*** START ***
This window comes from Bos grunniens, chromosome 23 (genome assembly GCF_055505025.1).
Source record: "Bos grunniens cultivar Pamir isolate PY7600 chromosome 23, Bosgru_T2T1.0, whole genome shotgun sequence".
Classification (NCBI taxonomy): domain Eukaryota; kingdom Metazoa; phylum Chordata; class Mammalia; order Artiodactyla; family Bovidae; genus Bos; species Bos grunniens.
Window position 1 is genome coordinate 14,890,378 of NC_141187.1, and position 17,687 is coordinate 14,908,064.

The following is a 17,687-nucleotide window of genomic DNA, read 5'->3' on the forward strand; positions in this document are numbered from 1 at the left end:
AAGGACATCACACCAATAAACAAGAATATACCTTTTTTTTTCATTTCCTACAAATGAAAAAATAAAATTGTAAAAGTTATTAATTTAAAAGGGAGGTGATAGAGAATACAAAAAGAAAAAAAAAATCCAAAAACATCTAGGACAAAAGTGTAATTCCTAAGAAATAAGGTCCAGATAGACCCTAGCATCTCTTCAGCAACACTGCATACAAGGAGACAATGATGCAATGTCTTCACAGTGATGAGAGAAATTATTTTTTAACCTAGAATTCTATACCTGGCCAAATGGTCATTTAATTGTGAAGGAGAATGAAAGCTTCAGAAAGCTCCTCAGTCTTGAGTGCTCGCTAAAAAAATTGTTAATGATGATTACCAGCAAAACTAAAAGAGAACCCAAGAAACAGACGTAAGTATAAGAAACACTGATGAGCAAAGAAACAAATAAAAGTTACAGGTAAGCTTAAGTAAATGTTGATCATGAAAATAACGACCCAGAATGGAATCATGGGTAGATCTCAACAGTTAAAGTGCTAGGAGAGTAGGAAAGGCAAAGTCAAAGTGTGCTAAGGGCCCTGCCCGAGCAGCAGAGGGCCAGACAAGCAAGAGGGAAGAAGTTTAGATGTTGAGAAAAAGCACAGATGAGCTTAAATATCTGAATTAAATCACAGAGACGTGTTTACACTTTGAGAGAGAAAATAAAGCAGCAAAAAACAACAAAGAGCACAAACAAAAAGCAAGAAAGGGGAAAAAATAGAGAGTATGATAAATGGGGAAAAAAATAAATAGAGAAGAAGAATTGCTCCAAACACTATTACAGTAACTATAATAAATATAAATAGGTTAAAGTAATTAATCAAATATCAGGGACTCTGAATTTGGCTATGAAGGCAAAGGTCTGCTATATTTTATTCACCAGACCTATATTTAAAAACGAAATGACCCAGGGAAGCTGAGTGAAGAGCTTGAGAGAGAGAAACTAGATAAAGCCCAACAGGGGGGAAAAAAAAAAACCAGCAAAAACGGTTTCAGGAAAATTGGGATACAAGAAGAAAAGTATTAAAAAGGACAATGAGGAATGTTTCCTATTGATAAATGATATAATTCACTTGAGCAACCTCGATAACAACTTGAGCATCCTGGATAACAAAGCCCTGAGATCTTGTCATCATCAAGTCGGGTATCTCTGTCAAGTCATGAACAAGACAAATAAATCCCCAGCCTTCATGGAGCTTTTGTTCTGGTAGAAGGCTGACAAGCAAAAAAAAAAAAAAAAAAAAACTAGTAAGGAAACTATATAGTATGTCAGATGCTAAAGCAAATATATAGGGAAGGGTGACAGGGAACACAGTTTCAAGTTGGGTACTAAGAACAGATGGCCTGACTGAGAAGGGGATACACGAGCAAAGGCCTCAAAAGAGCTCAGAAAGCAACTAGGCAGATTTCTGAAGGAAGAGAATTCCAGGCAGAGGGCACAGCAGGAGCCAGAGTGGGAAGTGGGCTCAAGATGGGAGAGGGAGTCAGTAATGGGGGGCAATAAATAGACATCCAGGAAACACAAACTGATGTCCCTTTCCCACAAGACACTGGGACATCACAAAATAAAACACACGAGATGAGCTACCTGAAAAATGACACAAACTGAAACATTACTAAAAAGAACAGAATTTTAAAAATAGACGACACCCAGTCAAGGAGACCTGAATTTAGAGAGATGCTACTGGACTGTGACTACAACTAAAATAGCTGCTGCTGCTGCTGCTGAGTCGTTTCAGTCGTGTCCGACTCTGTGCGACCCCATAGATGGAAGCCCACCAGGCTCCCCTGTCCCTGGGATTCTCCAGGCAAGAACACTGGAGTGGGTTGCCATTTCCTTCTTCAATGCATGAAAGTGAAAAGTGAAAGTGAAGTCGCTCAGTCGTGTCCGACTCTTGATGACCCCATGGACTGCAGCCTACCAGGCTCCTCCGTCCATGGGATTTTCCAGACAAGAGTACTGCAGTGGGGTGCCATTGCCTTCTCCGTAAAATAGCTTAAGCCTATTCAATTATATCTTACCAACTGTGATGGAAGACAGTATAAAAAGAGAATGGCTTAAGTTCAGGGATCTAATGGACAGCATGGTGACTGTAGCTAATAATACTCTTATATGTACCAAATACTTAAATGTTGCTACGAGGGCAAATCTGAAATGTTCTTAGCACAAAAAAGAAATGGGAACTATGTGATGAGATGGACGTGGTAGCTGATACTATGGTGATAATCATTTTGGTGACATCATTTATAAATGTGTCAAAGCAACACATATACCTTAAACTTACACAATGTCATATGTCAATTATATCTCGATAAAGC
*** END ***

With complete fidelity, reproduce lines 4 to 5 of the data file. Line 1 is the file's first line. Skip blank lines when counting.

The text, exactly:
Window position 1 is genome coordinate 14,890,378 of NC_141187.1, and position 17,687 is coordinate 14,908,064.

The following is a 17,687-nucleotide window of genomic DNA, read 5'->3' on the forward strand; positions in this document are numbered from 1 at the left end: